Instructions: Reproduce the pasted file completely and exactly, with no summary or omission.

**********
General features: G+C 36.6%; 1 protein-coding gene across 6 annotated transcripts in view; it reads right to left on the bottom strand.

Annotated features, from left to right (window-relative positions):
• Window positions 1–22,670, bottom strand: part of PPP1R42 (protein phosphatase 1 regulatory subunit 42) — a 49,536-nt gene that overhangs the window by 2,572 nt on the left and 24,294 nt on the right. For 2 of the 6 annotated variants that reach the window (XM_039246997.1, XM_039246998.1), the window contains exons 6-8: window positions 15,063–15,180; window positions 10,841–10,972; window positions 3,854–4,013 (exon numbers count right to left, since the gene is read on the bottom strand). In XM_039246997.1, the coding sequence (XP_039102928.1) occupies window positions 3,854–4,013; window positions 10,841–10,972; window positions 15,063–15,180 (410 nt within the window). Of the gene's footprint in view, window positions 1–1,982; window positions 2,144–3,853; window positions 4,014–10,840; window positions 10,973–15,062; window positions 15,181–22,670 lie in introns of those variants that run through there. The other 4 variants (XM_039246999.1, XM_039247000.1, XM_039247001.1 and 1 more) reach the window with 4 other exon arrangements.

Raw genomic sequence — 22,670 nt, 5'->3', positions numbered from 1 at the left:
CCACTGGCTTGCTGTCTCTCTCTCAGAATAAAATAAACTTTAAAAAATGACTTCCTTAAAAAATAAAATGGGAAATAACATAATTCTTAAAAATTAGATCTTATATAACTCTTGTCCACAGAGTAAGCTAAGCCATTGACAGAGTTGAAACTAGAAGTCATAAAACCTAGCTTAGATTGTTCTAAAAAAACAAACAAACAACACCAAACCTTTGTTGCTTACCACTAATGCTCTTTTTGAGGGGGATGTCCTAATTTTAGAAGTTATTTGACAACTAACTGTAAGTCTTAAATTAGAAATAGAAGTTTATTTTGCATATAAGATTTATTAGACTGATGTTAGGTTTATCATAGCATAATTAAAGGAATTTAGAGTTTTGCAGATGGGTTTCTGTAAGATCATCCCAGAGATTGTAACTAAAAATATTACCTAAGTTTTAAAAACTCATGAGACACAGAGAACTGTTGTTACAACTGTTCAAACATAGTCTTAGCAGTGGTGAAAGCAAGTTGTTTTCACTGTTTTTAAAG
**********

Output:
General features: G+C 36.6%; 1 protein-coding gene across 6 annotated transcripts in view; it reads right to left on the bottom strand.

Annotated features, from left to right (window-relative positions):
• Window positions 1–22,670, bottom strand: part of PPP1R42 (protein phosphatase 1 regulatory subunit 42) — a 49,536-nt gene that overhangs the window by 2,572 nt on the left and 24,294 nt on the right. For 2 of the 6 annotated variants that reach the window (XM_039246997.1, XM_039246998.1), the window contains exons 6-8: window positions 15,063–15,180; window positions 10,841–10,972; window positions 3,854–4,013 (exon numbers count right to left, since the gene is read on the bottom strand). In XM_039246997.1, the coding sequence (XP_039102928.1) occupies window positions 3,854–4,013; window positions 10,841–10,972; window positions 15,063–15,180 (410 nt within the window). Of the gene's footprint in view, window positions 1–1,982; window positions 2,144–3,853; window positions 4,014–10,840; window positions 10,973–15,062; window positions 15,181–22,670 lie in introns of those variants that run through there. The other 4 variants (XM_039246999.1, XM_039247000.1, XM_039247001.1 and 1 more) reach the window with 4 other exon arrangements.

Raw genomic sequence — 22,670 nt, 5'->3', positions numbered from 1 at the left:
CCACTGGCTTGCTGTCTCTCTCTCAGAATAAAATAAACTTTAAAAAATGACTTCCTTAAAAAATAAAATGGGAAATAACATAATTCTTAAAAATTAGATCTTATATAACTCTTGTCCACAGAGTAAGCTAAGCCATTGACAGAGTTGAAACTAGAAGTCATAAAACCTAGCTTAGATTGTTCTAAAAAAACAAACAAACAACACCAAACCTTTGTTGCTTACCACTAATGCTCTTTTTGAGGGGGATGTCCTAATTTTAGAAGTTATTTGACAACTAACTGTAAGTCTTAAATTAGAAATAGAAGTTTATTTTGCATATAAGATTTATTAGACTGATGTTAGGTTTATCATAGCATAATTAAAGGAATTTAGAGTTTTGCAGATGGGTTTCTGTAAGATCATCCCAGAGATTGTAACTAAAAATATTACCTAAGTTTTAAAAACTCATGAGACACAGAGAACTGTTGTTACAACTGTTCAAACATAGTCTTAGCAGTGGTGAAAGCAAGTTGTTTTCACTGTTTTTAAAG